Does he have to crawl here?|He's reaching out.
My mother addressed it.
Think. 60 years old. Maybe he won't|be around for a reconciliation.
There won't be one.
- Oliver V will bug you...|- He won't be called that!
He can be called Bozo. He'll still|resent you for being a Harvard jock!
- You'll be on the Supreme Court...|- He won't resent me!
- Why not?|- Because l...
Your father loves you|like you'll love Bozo,
but you Barretts are so proud that you'll|always think you hate each other.
If it weren't for you?|The case is closed !
- There's still the RSVP.|- I think you can handle it.
I have never deliberately hurt anyone,|and I don't think I could.
Just answer no.
- OK. What's the number?|- Can't you write a note?
I'll lose my nerve.|What's the number?
338-3434, and dial 1 first.
Good evening, this is Jennifer Barrett.|Mr Barrett! Good evening, sir.
Fine, thank you.
Yes, we did. That's why I'm calling.
I'm terribly sorry,|I mean we're terribly sorry,
but... no we can't.
Oliver, please talk to him.|Just say hello.
- I will never talk to him.|- Can't you do it for me?
I've never asked you to do anything|in my whole life. Just for me.
You're a heartless bastard.
Mr Barrett?|Oliver would like you to know,
that in his own special way,|he loves you very much.
Get the hell out of my life!
I forgot my key.
Jenny, I'm sorry.
Love means|never having to say you're sorry.
Concentrate on blending|and stop showing off your voice.
But I wasn't!
- No bullshit. You were showing off.|- Sorry, Jenny.
One last time and this time|I want crisp diction.
Wow! That was really|incredibly, absolutely...
- Tomorrow at 8.30, OK?|- OK. Bye, Jenny.
Well, Barrett,|what brings you to church?
The saloons closed early.
Did you get us a tree?
Don't worry about it.|We'll get one on the way home.
What are you doing New Year's Eve?
I thought you'd want|to spend it with me.
What are you doing?
Some day, we'll look back|on these days...
The sooner, the better.
Jennifer, come here!
Jennifer, come here!
What? Come on!|Start it over again.
- What is it?|- I have something important to tell you.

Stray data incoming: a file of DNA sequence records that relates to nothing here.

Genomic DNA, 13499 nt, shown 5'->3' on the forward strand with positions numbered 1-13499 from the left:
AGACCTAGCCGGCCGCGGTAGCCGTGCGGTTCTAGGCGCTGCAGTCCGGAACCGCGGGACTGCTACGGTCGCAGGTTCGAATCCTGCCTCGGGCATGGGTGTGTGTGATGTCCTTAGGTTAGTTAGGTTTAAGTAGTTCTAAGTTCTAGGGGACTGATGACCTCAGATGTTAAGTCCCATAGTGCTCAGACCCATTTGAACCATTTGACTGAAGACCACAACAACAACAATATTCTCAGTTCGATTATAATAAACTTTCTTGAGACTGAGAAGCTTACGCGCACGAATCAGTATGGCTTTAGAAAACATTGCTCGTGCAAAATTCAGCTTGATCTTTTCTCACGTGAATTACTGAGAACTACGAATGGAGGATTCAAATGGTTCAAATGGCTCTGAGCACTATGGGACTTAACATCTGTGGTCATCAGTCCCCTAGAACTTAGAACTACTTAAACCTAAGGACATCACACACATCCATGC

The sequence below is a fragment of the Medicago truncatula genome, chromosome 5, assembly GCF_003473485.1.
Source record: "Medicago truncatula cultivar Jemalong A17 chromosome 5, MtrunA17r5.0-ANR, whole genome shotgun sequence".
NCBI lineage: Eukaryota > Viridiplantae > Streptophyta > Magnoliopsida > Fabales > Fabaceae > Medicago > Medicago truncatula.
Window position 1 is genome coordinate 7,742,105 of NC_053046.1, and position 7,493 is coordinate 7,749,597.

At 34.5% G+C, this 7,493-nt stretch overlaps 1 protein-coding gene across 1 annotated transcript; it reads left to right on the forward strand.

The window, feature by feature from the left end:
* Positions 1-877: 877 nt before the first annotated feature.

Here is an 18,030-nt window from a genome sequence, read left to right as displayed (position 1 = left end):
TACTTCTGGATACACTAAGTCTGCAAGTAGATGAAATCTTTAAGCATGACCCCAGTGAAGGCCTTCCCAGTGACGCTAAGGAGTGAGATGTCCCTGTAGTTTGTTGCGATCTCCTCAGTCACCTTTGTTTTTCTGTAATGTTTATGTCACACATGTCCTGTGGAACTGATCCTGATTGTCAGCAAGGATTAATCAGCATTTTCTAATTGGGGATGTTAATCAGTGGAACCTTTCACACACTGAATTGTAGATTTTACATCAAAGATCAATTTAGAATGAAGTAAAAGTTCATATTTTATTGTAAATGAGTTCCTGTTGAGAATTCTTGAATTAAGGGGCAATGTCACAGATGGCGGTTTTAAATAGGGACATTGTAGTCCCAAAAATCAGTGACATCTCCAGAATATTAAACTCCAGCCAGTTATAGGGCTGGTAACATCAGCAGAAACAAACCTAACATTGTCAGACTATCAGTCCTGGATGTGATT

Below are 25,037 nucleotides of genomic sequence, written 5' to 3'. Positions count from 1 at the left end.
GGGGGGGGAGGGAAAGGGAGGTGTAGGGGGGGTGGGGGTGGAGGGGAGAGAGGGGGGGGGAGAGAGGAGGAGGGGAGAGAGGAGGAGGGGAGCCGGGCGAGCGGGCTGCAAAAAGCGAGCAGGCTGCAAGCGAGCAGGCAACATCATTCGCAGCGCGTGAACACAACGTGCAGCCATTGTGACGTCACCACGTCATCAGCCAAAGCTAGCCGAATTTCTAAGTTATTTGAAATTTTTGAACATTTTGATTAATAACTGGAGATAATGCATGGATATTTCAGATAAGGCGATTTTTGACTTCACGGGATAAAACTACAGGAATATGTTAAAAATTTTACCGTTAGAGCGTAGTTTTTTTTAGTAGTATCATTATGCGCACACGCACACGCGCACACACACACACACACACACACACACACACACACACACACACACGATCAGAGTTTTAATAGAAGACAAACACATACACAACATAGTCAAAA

- Couldn't you tell me over there?|- No, I want to be alone with you.
Fantastic news. Here, read.
Harvard Law School?|You got kicked out.
Read it, will you?|It's great news.
- You were first in the class?|- Not quite. Third.
- Only third, huh?|- That means I make the Law Review.
Say something, please.
Not until I've met|numbers one and two.
And the William DeJersey Memorial|Award for the finest senior essay to...
...Oliver Barrett lV.
- On your feet.|- How much?
500 big ones!
- Get up! Come on!|- Quiet!
The Jennifer Barrett Maternity Award!
- It was a good apartment for 80 bucks.|- Now our garage will cost that.
- Why have a car in New York?|- House calls, Jenny.
Lawyers for Jonas and Marsh|don't make house calls.
- Yes, to Mr Jonas and Mr Marsh.|- You can walk there.
- Rich people ride.|-Nouveau riche people.
You won't laugh? I'm actually|getting to like the name Bozo.
- For what?|- Our kid.
Our huge and bruising All-lvy tackle.
- Bozo Barrett?|- It's the name of a Harvard superjock.
You would actually call|our offspring Bozo?
Only if it's a boy.
- We have crossed the poverty line.|- Not quite.
- What?|- Not until I'm carried over the threshold.
- We've done that!|- Now you're a lawyer. lt'll be legal.
- It's on the tenth floor!|- Carry me in the elevator.
Thank God for that.
- Can I help?|- Barrett. 1 0-H. The bags are in the car.
- Is the lady all right?|- I will be when I'm over the threshold.
- Newly-weds, huh?|- Eternally.
Move your ass, preppy.
You've got it made, you bastard.|Made in the shade.
- Snug as a bug in a rug.|- Cut the crap and play.
Working for Jonas and Marsh,|pulling in the coin...
- Play, damn it!|- I can't help it.
Married to "Foul Mouth Angelface".
- Why should you have all the luck?|- It was a long drag.
This is the first week|that Jenny hasn't had to work.
- What is she going to do?|- I want her to study, she wants a baby.
- So?|- So we're making babies.
- Do you need any help, old buddy?|- I'll call you if I need you.
- Whose fault is it?|- I wouldn't use the word "fault".
OK, we'll put it your way.
Two 24-year-olds can't make a baby.|One must be malfunctioning. Who?
All right, then we'll adopt kids.
The problem is more serious.|Jenny is very sick.
Define "very sick".
I'm sorry to have to tell you this.
It's a mistake, it has to be.
We repeated her blood test three times.|The diagnosis is correct.
She'll have to be told soon.
We can withhold treatment|for a little while, but not for long.
We'll have to begin therapy|sometime during the next few weeks.
She's only 24.
- Will it be painful?|- Hopefully not.
You'll want to talk to a haematologist.|I can refer you to Dr Addison.
What do I do?|What can I do for Jenny?
Act as normal as possible,|for as long as possible.
That's really the best thing.
OK, I'll be as normal as hell.
Jenny, I'm home.
- I need a lawyer.|- I'm a lawyer.
I need you.
- I need you, too.|- Why? I'm not a lawyer.
No, but you're a nut,|and I happen to need a nut.
- You look lovely, Jenny.|- Bullshit.
- OK, you look terrible.|- No, I never look terrible.
- I look OK for Thursday evening, OK?|- There's no poetry in "OK".
Screw poetry.|Just tell me what you see.